Jesus was born long ago in a stable, in a manger meant for sheep or cattle. If He had been born in modern Alberta, all sorts of unusual animals could have been there. Farming is changing; pastures once containing ordinary cattle or horses are now home to exotic livestock.
One odd-looking barnyard critter is the ostrich, a large, long-necked flightless bird. Ostriches do not appear to be speed demons but these birds have 3.5 meter strides and can run 50 kilometers an hour for 15 minutes or longer. If something is chasing them, ostriches can top 70 km/h. A cornered ostrich is no slouch either. With two clawed toes on each of its long, featherless legs, it can kill or seriously maim animals or people with its powerful kicks.
While strong and speedy, the unfortunate ostrich is not noted for being terribly brilliant. In fact, its eye is bigger than its brain. Maybe that is where we get the derogatory expression “bird brain.” For this bird, seeing comes far easier than thinking.
Rather than be too hard on ostriches, it seems that everyone struggles with a similar problem. We find it much easier to rely on what we can see or experience with our other senses than trust more abstract ideas or concepts. Who has not said, “I will believe it when I see it” and in the realm of faith, who has not wondered about a God they cannot see?
The usual argument about faith vs. sight goes like this: “You cannot see electricity but every time you plug in your coffee maker you are expressing faith in it.” Faith in God is something like that, but anyone who trusts God will be quick to agree that we do not make Him work as simply as plugging in an appliance. God is God, not a servant like a toaster or vacuum cleaner.
Perhaps that is the biggest reason we need to “see” Him through the eyes of faith. No matter the size of our physical eyes or our clarity of vision, we simply cannot take in the wonder of God, of who He is or what He does. Without faith, who can grasp that He created the world and all that is in it? Without faith, who can believe He became a baby and lived among us?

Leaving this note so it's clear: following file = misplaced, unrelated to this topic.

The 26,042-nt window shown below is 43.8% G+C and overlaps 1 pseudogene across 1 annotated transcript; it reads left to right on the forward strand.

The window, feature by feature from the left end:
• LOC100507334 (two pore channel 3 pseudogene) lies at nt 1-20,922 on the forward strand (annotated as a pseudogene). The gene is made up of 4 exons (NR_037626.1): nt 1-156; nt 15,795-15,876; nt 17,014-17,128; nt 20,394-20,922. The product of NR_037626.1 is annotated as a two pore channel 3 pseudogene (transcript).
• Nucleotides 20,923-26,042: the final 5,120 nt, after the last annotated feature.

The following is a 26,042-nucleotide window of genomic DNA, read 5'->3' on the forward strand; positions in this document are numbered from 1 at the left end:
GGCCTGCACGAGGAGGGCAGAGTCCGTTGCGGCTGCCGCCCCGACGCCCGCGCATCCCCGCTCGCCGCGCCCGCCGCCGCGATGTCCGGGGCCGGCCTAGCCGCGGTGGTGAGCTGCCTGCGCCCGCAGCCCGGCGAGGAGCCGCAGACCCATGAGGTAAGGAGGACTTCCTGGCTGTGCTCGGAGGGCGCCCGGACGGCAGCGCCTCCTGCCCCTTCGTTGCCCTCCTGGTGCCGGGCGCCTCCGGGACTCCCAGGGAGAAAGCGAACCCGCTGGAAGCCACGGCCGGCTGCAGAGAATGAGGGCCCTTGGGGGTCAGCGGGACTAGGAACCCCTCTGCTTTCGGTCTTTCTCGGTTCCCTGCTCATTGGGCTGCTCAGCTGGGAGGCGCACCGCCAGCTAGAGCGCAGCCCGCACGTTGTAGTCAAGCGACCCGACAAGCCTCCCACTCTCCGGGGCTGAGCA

Technology may unwittingly be helping our propensity to demand visual proof. More and more, what we see is not very reliable. Film technology makes animals sing and dance. Magicians make elephants, jumbo jets and huge buildings disappear, at least that is what our eyes tell us. However, faith (in natural laws) says this is not happening; it is just an illusion.
Faith in God does not need to rely on our eyes either, although we can use them to develop it. The Bible says, “In the past God spoke to our forefathers through the prophets at many times and in various ways, but in these last days He has spoken to us by His Son, whom He appointed heir of all things, and through whom He made the universe. The Son is the radiance of God’s glory and the exact representation of His being, sustaining all things by His powerful word.” It also says that “faith comes by hearing. . . a message about Christ.”
Through reading God’s record of the above revelations about Himself, faith is nourished in our hearts. In this black and white record of what God has done, we can see what He looks like. We can see how He influenced events and changed lives. By faith, we can believe that God not only exists but that He offers us a personal relationship with Himself. Imagine, knowing God and experiencing an intimate relationship with Him!
However, He does not enter our lives by our senses. We may have better-than-bird brains, quick feet, powerful muscles, twenty-twenty vision — all helpful in life — yet none of these help us see God. We can look in a manger (don’t expect an ostrich) and still not see Him. The key is not that our eyes are wide open but that our hearts are open, that we accept what He says as truth and invite Him to make an impact on our lives. Then He comes into our hearts and minds and even opens our eyes so we have a capacity to know, see and experience Him.